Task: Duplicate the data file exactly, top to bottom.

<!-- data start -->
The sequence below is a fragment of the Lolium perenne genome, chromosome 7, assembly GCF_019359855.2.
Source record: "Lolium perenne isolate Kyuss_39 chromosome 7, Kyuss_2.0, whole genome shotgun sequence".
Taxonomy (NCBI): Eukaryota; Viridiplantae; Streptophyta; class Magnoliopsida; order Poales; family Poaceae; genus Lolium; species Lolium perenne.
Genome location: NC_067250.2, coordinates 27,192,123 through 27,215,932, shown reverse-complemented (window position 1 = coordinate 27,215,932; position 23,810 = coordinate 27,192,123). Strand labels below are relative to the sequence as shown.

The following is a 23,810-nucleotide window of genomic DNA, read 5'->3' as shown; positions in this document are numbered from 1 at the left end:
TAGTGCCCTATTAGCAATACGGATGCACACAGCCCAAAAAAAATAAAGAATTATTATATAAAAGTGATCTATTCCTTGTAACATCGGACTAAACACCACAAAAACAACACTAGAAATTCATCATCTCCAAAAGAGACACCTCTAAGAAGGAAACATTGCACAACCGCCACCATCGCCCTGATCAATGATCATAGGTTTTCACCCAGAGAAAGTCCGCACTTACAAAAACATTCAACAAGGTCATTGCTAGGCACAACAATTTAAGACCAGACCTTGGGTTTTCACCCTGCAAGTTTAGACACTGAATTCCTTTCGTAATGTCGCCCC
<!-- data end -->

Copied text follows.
The sequence below is a fragment of the Lolium perenne genome, chromosome 7, assembly GCF_019359855.2.
Source record: "Lolium perenne isolate Kyuss_39 chromosome 7, Kyuss_2.0, whole genome shotgun sequence".
Taxonomy (NCBI): Eukaryota; Viridiplantae; Streptophyta; class Magnoliopsida; order Poales; family Poaceae; genus Lolium; species Lolium perenne.
Genome location: NC_067250.2, coordinates 27,192,123 through 27,215,932, shown reverse-complemented (window position 1 = coordinate 27,215,932; position 23,810 = coordinate 27,192,123). Strand labels below are relative to the sequence as shown.

The following is a 23,810-nucleotide window of genomic DNA, read 5'->3' as shown; positions in this document are numbered from 1 at the left end:
TAGTGCCCTATTAGCAATACGGATGCACACAGCCCAAAAAAAATAAAGAATTATTATATAAAAGTGATCTATTCCTTGTAACATCGGACTAAACACCACAAAAACAACACTAGAAATTCATCATCTCCAAAAGAGACACCTCTAAGAAGGAAACATTGCACAACCGCCACCATCGCCCTGATCAATGATCATAGGTTTTCACCCAGAGAAAGTCCGCACTTACAAAAACATTCAACAAGGTCATTGCTAGGCACAACAATTTAAGACCAGACCTTGGGTTTTCACCCTGCAAGTTTAGACACTGAATTCCTTTCGTAATGTCGCCCC